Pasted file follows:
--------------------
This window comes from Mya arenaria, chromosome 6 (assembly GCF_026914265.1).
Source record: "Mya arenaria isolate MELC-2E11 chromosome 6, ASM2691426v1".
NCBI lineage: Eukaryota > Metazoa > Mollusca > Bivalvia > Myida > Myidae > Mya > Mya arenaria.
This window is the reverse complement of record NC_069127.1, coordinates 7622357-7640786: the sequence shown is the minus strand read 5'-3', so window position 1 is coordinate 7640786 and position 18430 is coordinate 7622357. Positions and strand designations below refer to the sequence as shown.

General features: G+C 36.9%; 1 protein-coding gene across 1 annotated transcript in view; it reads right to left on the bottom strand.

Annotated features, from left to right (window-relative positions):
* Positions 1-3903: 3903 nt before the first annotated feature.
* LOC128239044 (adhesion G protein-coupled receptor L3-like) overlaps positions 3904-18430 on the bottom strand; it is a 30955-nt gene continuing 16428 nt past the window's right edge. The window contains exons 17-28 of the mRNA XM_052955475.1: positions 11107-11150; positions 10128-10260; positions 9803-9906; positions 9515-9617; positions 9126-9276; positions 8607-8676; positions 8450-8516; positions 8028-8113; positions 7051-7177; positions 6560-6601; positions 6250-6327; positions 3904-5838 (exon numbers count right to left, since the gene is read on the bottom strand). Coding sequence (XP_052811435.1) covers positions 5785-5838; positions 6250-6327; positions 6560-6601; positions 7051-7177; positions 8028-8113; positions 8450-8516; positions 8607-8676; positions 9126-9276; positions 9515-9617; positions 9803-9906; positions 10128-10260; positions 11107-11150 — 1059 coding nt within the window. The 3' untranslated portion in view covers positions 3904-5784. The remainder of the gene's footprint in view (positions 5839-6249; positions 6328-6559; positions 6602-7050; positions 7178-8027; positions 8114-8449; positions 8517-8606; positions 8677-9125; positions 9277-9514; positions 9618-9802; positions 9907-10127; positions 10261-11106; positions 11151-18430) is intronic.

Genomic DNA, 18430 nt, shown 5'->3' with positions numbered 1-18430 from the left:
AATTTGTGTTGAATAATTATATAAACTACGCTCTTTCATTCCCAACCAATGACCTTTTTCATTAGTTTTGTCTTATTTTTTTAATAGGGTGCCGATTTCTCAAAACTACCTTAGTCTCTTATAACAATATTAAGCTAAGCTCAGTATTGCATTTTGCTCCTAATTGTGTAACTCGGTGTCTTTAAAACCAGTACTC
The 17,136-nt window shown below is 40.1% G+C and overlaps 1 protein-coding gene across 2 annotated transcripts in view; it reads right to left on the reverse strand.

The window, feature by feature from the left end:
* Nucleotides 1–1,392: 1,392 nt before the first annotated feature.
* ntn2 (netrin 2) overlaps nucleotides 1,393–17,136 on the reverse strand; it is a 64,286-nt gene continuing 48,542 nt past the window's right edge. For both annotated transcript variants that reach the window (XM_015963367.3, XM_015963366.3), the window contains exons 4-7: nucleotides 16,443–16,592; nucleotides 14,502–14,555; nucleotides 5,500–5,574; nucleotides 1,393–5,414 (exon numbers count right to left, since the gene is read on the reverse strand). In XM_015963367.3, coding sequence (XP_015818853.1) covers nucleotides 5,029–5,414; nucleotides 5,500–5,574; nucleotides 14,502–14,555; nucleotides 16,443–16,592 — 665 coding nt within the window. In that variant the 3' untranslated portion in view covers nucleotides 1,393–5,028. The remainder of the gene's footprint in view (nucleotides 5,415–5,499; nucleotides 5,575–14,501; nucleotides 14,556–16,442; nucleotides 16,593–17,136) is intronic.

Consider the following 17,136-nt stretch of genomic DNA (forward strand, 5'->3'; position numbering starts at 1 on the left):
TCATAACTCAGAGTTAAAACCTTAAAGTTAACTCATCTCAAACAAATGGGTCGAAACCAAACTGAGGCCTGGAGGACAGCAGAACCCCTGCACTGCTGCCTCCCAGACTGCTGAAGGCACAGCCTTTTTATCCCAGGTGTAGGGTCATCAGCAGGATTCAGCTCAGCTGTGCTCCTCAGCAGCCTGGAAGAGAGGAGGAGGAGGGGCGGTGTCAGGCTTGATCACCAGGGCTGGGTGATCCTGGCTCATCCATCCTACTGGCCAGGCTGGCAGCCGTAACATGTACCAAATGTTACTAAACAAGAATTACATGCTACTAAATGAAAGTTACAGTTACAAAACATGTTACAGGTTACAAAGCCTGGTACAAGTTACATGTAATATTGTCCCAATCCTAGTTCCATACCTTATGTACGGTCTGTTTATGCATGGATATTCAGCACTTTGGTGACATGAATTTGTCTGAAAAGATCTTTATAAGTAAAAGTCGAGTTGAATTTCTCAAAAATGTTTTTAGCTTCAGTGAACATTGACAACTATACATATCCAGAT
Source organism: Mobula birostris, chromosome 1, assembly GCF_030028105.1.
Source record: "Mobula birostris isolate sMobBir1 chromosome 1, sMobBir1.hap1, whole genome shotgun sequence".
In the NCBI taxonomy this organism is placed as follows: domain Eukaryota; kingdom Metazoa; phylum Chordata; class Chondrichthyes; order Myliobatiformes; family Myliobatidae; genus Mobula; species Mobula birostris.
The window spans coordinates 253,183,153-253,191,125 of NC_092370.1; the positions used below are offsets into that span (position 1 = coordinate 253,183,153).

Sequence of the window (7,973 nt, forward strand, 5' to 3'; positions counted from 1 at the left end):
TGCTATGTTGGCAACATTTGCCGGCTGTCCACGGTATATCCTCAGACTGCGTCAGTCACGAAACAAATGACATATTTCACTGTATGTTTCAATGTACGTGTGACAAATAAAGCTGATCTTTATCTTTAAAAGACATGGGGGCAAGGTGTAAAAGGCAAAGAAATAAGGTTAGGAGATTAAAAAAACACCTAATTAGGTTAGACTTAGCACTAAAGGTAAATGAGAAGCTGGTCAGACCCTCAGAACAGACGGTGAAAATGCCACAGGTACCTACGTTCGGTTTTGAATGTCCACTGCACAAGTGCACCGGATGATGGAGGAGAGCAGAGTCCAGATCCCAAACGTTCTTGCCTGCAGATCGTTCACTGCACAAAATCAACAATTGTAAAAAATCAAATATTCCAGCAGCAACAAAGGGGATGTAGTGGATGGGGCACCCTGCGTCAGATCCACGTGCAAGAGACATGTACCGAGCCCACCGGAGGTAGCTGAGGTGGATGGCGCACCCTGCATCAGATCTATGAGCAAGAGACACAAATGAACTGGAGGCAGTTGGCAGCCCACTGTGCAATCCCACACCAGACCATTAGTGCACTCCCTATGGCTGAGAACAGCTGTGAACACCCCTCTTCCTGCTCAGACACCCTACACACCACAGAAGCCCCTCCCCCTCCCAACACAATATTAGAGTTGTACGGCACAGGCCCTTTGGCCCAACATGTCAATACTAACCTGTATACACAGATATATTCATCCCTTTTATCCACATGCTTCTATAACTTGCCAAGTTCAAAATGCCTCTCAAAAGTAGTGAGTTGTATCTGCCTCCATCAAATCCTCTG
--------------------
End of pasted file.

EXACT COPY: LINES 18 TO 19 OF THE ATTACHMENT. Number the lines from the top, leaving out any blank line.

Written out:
Source record: "Mobula birostris isolate sMobBir1 chromosome 1, sMobBir1.hap1, whole genome shotgun sequence".
In the NCBI taxonomy this organism is placed as follows: domain Eukaryota; kingdom Metazoa; phylum Chordata; class Chondrichthyes; order Myliobatiformes; family Myliobatidae; genus Mobula; species Mobula birostris.